Aggregation Proves Beneficial in a Contract (and Compact) Pharma Facility

Implementing new equipment where space is at a premium, PCI was able to incorporate aggregation and decrease inconsistencies in reconciliation.

PCI Pharma Services is an outsourcing provider delivering manufacturing, clinical, and commercial supply chain services for the biopharmaceutical industry. In preparation for FDA’s DSCSA regulatory requirements, the company made a strategic decision to integrate aggregation with serialization across a wide variety of products and packages.

When searching for a technology partner, PCI focused on the user-friendliness of the system for its production teams on the floor, as well as the ability to perform printing and inspecting along with aggregation all in one process. A key factor in PCI’s decision-making was for its partner to not only understand aggregation but also to have first-hand experience of having built a system around it, incorporating serialization at the same time.

PCI selected Antares Vision and its Antares Tracking System, which was implemented on certain strategic, customer-funded lines. Specific lines needed new modules in order to integrate this tracking system and were equipped with a number of Antares Vision machines along with hardware and software kits.

“The biggest challenge in implementation was physical space on the lines,” says Ray Hook, Director of the Global Serialization Group at PCI. “We have very little room to work with. Our needs were met by purchasing various small foot print Antares Vision machines and hardware kits to integrate into existing equipment, so the line space requirements were kept at a minimum.”

PCI also added new and mobile Print and Check machines from Antares Vision with built-in checkweighers and Tamper Evident Labelers—eliminating the need for separate checkweighers, conveyors and Tamper Evident labelers—fitting the tight space requirements. The company says very few issues occurred during the implementation of the software, so the next big issue was training its employees.

Having identified key employees from the floor who learned the concepts of aggregation easily, PCI coached them to become on-the-job trainers for other operators. The selected personnel understood the struggles of the floor and were able to communicate with their co-workers using clear and relevant terms.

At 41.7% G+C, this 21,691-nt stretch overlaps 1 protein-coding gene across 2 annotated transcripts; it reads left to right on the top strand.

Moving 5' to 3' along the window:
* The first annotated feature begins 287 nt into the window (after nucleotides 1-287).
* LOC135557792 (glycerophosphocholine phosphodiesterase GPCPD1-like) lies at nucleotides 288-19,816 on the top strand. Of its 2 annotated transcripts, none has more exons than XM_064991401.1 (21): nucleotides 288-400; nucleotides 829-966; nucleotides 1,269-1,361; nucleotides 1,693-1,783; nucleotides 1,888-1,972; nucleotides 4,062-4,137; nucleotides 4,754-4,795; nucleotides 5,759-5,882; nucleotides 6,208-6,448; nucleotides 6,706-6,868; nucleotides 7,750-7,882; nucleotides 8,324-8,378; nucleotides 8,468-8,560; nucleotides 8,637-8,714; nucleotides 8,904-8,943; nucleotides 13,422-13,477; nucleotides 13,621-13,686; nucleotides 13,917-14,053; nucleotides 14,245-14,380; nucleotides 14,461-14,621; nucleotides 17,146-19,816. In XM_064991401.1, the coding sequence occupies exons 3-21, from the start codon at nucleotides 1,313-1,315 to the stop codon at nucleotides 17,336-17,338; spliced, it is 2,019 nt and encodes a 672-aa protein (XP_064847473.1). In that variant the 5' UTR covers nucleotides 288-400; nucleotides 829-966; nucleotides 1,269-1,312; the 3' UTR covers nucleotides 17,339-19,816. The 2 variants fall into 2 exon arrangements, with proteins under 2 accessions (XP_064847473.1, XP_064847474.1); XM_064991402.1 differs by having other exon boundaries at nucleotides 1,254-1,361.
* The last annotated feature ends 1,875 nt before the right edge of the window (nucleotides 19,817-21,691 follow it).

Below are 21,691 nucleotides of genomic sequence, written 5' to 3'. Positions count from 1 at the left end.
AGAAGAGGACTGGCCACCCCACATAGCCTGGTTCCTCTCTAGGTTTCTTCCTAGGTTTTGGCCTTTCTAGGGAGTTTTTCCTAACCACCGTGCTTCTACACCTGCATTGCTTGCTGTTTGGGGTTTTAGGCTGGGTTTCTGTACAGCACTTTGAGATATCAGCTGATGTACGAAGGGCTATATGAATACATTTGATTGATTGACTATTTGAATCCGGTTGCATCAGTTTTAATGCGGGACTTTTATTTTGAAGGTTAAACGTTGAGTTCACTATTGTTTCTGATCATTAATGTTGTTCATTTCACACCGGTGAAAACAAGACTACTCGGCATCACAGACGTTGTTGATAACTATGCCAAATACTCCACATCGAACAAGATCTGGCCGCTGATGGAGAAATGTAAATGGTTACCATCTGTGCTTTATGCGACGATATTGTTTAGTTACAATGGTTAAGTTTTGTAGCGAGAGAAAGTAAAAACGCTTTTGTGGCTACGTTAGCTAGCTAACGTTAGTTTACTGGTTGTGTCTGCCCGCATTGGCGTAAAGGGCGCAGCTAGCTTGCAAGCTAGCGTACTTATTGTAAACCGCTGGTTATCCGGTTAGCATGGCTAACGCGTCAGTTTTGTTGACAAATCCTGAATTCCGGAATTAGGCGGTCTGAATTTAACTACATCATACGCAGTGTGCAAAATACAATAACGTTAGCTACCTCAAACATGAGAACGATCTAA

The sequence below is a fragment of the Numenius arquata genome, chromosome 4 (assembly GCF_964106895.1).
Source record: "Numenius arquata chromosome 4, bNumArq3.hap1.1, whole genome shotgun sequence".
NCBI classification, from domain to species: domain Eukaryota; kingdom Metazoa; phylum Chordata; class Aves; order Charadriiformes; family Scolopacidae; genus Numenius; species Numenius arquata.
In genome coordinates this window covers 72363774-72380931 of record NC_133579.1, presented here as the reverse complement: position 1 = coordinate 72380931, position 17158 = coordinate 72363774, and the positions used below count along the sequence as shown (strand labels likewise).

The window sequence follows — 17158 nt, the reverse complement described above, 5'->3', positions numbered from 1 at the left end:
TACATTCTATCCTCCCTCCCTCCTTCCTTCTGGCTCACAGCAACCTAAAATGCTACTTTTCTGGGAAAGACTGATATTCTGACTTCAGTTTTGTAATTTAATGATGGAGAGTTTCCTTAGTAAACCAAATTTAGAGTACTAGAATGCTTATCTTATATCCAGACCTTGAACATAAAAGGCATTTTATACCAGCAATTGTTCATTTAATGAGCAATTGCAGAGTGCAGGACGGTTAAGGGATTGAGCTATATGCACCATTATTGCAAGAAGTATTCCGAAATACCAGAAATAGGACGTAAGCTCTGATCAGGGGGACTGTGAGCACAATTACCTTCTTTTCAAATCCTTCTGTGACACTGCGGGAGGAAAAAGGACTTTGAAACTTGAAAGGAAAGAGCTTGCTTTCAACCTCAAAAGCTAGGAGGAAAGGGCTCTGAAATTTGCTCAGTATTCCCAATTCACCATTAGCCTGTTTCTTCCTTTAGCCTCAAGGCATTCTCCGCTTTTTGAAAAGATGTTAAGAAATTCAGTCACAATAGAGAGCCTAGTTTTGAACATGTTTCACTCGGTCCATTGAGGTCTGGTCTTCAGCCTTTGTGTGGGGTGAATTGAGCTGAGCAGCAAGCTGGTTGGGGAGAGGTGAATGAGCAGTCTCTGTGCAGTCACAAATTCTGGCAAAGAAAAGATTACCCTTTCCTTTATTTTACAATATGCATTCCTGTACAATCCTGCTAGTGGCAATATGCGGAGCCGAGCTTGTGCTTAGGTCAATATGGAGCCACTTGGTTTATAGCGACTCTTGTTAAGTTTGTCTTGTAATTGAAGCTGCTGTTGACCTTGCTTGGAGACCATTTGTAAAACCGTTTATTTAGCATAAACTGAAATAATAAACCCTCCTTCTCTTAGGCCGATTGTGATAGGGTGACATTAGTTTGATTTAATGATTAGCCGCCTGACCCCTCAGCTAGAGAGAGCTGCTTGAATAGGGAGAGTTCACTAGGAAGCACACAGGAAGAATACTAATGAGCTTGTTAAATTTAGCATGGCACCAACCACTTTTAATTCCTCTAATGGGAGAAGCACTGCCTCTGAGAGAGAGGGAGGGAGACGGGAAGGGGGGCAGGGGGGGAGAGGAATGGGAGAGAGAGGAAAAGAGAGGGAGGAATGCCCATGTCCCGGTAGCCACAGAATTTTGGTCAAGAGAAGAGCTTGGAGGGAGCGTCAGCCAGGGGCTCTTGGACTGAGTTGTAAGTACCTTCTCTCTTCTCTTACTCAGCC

While the first line took nearly three months to install and qualify, this process has since been reduced to two to three weeks. The overall equipment effectiveness (OEE) was impacted on lines into which the Antares Tracking System was integrated, but building the lines with aggregation up front helped PCI to recover the lost OEE, according to the company.

The setup of the tracking system allows PCI to verify aggregated bottles before they are packed, by taking images of the aggregated product. This means that all cases are double checked before being dispatched, which has eliminated a past challenge for PCI with regards to ensuring quality control at each stage of the process.

“Rejects and samples are not allowed to be aggregated with the Antares Tracking System,” says Hook. “So, we not only see benefits from an aggregation standpoint, but also in redundant inspection. We always try to have multiple checkpoints along the line to ensure that the product maintains its quality.”

This verification method through aggregation saves in reconciliation on the backend, fixing issues that can occur—such as when verified bottles and bottle data do not align, according to PCI. It also makes it easy to locate pallets that need to be broken down, to have samples taken, and for product to then be repacked.

Even though it is not always required, PCI is aggregating as much product as possible. This includes the orders of customers who cannot manage aggregated data currently but allow the company to aggregate internally in preparation for the day that their systems will be compatible. For those who can receive the aggregated data, information is communicated through a middleware platform built on Microsoft BizTalk. PCI takes the messages from Antares and its ERP system and translates them into custom messages that the customers require by way of their own dedicated interface.

PCI has since implemented the Antares Tracking System in more than 80 lines spanning four commercial sites in the U.S., U.K. and Ireland, and is continuing the process of outfitting the U.K. and Ireland sites.

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